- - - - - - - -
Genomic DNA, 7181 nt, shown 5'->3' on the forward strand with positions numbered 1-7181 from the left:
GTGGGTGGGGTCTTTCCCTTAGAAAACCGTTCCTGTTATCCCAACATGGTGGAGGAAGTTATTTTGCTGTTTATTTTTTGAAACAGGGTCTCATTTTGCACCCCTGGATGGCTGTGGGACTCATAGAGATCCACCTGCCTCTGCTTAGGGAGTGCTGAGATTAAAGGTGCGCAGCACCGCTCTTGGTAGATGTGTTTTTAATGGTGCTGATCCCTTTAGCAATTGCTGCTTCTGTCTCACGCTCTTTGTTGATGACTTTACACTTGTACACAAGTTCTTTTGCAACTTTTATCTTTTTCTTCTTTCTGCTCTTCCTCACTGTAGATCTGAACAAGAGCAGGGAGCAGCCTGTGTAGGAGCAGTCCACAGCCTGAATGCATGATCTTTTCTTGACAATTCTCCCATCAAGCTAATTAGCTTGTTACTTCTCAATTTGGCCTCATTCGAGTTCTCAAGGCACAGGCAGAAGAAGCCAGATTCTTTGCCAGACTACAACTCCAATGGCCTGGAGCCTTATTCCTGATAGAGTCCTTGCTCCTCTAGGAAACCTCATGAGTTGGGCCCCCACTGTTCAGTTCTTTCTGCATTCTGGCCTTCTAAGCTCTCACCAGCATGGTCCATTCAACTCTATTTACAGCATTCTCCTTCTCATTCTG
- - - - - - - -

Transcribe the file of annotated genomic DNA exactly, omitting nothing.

Genomic DNA, 7181 nt, shown 5'->3' on the forward strand with positions numbered 1-7181 from the left:
GTGGGTGGGGTCTTTCCCTTAGAAAACCGTTCCTGTTATCCCAACATGGTGGAGGAAGTTATTTTGCTGTTTATTTTTTGAAACAGGGTCTCATTTTGCACCCCTGGATGGCTGTGGGACTCATAGAGATCCACCTGCCTCTGCTTAGGGAGTGCTGAGATTAAAGGTGCGCAGCACCGCTCTTGGTAGATGTGTTTTTAATGGTGCTGATCCCTTTAGCAATTGCTGCTTCTGTCTCACGCTCTTTGTTGATGACTTTACACTTGTACACAAGTTCTTTTGCAACTTTTATCTTTTTCTTCTTTCTGCTCTTCCTCACTGTAGATCTGAACAAGAGCAGGGAGCAGCCTGTGTAGGAGCAGTCCACAGCCTGAATGCATGATCTTTTCTTGACAATTCTCCCATCAAGCTAATTAGCTTGTTACTTCTCAATTTGGCCTCATTCGAGTTCTCAAGGCACAGGCAGAAGAAGCCAGATTCTTTGCCAGACTACAACTCCAATGGCCTGGAGCCTTATTCCTGATAGAGTCCTTGCTCCTCTAGGAAACCTCATGAGTTGGGCCCCCACTGTTCAGTTCTTTCTGCATTCTGGCCTTCTAAGCTCTCACCAGCATGGTCCATTCAACTCTATTTACAGCATTCTCCTTCTCATTCTG